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Articles sur US Constitution

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Protesters used violence and intimidation to prevent federal officials from collecting a whiskey tax during George Washington’s presidency. Archive Photos/Getty Images

Political rage: America survived a decade of anger in the 18th century – but can it now?

Like today, passions were strong and political discourse was inflamed in late 18th-century America. Angry mobs torched buildings. Virginians drank a toast to George Washington’s speedy death.
California Gov. Gavin Newsom (standing) talks with volunteers who are phone-banking against the recall on Aug. 13, 2021, in San Francisco. Justin Sullivan/Getty Images

California recall: There’s a method to what looks like madness

It’s easy to make fun of California politics. But a longtime scholar of those politics says the attempt to recall Gov. Gavin Newsom is part of a long-running attempt to hold government accountable.
Republican politicians have championed legislation to limit the teaching of material exploring how race and racism influence American politics, culture and law. AP Photo/Mary Altaffer, File

Lawsuits over bans on teaching critical race theory are coming – here’s what won’t work, and what might

New state laws in the US banning teaching about systemic racism raise the question: Does the Constitution protect public school teachers’ right to choose how and what to teach?
Illuminating recent Supreme Court rulings. Geoff Livingston via Getty Images

Religion at the Supreme Court: 3 essential reads

Religion was a common theme in some of the cases to come before the nine justices in the recently concluded Supreme Court term. Three experts help explain what is at stake.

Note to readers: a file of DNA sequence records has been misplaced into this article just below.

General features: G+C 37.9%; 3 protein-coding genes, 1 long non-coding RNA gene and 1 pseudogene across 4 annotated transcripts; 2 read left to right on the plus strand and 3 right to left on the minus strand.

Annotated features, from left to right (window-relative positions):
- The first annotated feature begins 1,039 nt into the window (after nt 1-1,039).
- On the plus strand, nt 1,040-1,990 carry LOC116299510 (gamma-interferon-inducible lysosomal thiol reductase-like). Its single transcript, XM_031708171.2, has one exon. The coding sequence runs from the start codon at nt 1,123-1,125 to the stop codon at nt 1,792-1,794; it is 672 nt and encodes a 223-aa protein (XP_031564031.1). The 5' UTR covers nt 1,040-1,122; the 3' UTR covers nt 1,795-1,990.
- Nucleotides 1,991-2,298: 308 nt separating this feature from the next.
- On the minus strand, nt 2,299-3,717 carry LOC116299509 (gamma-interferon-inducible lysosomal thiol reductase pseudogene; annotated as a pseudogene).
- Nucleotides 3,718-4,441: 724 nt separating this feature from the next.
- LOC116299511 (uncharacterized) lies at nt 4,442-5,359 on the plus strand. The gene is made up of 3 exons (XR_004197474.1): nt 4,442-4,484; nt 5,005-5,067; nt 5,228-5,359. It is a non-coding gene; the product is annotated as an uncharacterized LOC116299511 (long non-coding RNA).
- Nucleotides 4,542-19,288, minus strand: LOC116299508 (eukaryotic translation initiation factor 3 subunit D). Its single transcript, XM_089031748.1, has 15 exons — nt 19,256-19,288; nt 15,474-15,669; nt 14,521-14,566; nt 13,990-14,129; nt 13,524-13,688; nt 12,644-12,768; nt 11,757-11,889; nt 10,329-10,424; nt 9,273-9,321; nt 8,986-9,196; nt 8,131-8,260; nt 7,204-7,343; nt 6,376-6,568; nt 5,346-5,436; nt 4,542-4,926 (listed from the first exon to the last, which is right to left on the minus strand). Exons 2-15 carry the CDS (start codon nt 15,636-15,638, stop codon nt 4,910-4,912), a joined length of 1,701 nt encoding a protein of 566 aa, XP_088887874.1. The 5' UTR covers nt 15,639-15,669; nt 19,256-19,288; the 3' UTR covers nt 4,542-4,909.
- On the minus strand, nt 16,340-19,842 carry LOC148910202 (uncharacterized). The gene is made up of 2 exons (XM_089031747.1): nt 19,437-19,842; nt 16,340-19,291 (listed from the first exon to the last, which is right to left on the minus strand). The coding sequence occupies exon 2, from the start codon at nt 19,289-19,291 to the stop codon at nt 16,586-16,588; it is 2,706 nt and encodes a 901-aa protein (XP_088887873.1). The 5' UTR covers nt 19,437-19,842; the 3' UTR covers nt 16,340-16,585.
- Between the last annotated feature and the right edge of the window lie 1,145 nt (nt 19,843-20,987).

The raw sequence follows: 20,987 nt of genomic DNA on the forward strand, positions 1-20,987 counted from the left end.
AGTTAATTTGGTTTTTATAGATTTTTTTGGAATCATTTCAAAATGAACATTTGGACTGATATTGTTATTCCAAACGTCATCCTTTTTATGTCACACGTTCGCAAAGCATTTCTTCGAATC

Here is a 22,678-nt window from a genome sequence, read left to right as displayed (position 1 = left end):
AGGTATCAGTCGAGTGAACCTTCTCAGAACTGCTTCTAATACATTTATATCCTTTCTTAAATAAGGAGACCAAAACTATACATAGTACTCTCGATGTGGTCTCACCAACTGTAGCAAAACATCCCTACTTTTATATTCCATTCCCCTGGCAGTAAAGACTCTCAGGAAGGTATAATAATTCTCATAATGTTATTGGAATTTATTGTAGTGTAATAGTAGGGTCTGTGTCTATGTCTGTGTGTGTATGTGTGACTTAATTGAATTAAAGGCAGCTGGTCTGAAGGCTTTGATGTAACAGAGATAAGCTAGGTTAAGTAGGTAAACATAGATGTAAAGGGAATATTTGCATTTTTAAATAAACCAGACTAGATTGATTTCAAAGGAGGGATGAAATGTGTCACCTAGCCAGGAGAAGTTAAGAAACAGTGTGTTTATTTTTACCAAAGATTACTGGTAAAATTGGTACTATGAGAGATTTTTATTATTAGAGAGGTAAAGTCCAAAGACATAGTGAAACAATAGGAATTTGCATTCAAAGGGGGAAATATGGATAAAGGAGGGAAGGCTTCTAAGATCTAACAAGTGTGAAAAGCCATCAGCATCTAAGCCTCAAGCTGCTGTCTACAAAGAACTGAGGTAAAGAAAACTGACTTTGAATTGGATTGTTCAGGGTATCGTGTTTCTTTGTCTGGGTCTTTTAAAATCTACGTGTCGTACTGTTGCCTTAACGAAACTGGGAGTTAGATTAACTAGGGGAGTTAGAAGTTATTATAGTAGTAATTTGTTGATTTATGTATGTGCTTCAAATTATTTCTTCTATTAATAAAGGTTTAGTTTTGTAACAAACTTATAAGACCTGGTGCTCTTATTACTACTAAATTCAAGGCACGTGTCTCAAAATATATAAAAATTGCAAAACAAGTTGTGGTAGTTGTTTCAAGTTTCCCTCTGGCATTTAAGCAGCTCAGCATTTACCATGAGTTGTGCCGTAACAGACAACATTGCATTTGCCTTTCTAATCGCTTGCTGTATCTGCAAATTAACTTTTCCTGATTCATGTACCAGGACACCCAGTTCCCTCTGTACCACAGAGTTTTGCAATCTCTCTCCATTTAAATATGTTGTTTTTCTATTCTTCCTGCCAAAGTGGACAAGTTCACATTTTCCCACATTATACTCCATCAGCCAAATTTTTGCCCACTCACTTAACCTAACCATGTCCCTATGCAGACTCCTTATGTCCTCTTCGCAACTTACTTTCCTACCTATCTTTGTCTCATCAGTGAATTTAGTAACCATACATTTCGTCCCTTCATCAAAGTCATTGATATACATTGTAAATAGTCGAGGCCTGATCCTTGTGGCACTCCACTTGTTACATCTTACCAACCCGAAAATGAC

The Second Amendment declares the importance of state-government authorized militias, like these National Guard troops guarding the California State Capitol building. AP Photo/Rich Pedroncelli

Why the Second Amendment protects a ‘well-regulated militia’ but not a private citizen militia

A recent federal court ruling appeared to expand Second Amendment rights to private citizen militias, which a historian of early America explains is not what the founders intended.
Legislation pending in Congress would contribute to reforming how police conduct themselves – but there’s a limit to what federal legislation can do. Seth Herald / AFP/Getty Images

Congress can’t do much about fixing local police – but it can tie strings to federal grants

While many in America are looking to Congress to pass police reform legislation, the federal government has almost no control over state and local police departments.
Rep. Liz Cheney, Republican of Wyoming, speaks to the press at the U.S. Capitol in Washington, D.C., on May 12, 2021. Mandel Ngan/AFP via Getty Images

Representative Cheney calls for order

Rep. Liz Cheney may have been exiled from her party’s leadership, but she’s after a bigger thing: the restoration of politically conservative values in the GOP and its voters.
Speaker of the House Nancy Pelosi, D-Calif., and fellow Democrats address reporters on H.R. 1 at the Capitol in Washington on March 3, 2021. J. Scott Applewhite/AP Photos

Democratic bill attempts to undo voter restrictions of past 15 years

As GOP-run statehouses across the country tighten voting restrictions, a bill in Congress would, its Democratic sponsors say, undo more than 15 years of moves to make voting harder.
Franklin Delano Roosevelt, standing at center and facing left just above the eagle, takes the presidential oath of office for the third time in 1941. FDR Presidential Library and Museum via Flickr

Has any US president ever served more than eight years?

Only one president has done so – Franklin Delano Roosevelt – but others considered it, and even tried.
Legal rally of the National Socialist Movement, one of the major neo-Nazi groups in the United States, on April 21, 2018, in Draketown, Georgia. Spencer Platt/AFP

The idolization of free speech in the United States

The First Amendment to the US Constitution protects Americans’ freedom of speech, so much so that even the most hateful speech has the right to be quoted.

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